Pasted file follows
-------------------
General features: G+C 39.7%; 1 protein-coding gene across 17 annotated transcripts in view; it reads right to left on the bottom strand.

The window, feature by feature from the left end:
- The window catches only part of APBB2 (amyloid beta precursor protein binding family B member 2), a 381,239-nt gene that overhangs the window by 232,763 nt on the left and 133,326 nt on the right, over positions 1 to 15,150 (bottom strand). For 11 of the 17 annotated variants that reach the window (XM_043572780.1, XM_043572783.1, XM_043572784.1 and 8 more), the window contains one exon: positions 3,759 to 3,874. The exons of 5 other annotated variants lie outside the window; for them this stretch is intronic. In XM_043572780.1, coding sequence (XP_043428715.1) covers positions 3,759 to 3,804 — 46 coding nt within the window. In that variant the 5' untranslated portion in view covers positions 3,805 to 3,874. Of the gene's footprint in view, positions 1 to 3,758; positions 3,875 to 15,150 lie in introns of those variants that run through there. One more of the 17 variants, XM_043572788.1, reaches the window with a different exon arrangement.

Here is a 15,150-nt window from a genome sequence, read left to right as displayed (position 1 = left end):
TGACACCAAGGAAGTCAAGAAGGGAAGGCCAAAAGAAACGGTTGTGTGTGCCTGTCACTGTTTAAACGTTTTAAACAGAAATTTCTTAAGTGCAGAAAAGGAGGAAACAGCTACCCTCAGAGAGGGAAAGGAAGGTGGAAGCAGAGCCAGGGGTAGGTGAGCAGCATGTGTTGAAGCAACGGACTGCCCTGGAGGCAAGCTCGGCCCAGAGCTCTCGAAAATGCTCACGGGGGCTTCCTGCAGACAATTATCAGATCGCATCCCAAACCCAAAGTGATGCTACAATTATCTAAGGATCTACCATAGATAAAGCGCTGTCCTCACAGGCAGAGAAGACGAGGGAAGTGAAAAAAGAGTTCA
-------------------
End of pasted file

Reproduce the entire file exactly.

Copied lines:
General features: G+C 39.7%; 1 protein-coding gene across 17 annotated transcripts in view; it reads right to left on the bottom strand.

The window, feature by feature from the left end:
- The window catches only part of APBB2 (amyloid beta precursor protein binding family B member 2), a 381,239-nt gene that overhangs the window by 232,763 nt on the left and 133,326 nt on the right, over positions 1 to 15,150 (bottom strand). For 11 of the 17 annotated variants that reach the window (XM_043572780.1, XM_043572783.1, XM_043572784.1 and 8 more), the window contains one exon: positions 3,759 to 3,874. The exons of 5 other annotated variants lie outside the window; for them this stretch is intronic. In XM_043572780.1, coding sequence (XP_043428715.1) covers positions 3,759 to 3,804 — 46 coding nt within the window. In that variant the 5' untranslated portion in view covers positions 3,805 to 3,874. Of the gene's footprint in view, positions 1 to 3,758; positions 3,875 to 15,150 lie in introns of those variants that run through there. One more of the 17 variants, XM_043572788.1, reaches the window with a different exon arrangement.

Here is a 15,150-nt window from a genome sequence, read left to right as displayed (position 1 = left end):
TGACACCAAGGAAGTCAAGAAGGGAAGGCCAAAAGAAACGGTTGTGTGTGCCTGTCACTGTTTAAACGTTTTAAACAGAAATTTCTTAAGTGCAGAAAAGGAGGAAACAGCTACCCTCAGAGAGGGAAAGGAAGGTGGAAGCAGAGCCAGGGGTAGGTGAGCAGCATGTGTTGAAGCAACGGACTGCCCTGGAGGCAAGCTCGGCCCAGAGCTCTCGAAAATGCTCACGGGGGCTTCCTGCAGACAATTATCAGATCGCATCCCAAACCCAAAGTGATGCTACAATTATCTAAGGATCTACCATAGATAAAGCGCTGTCCTCACAGGCAGAGAAGACGAGGGAAGTGAAAAAAGAGTTCA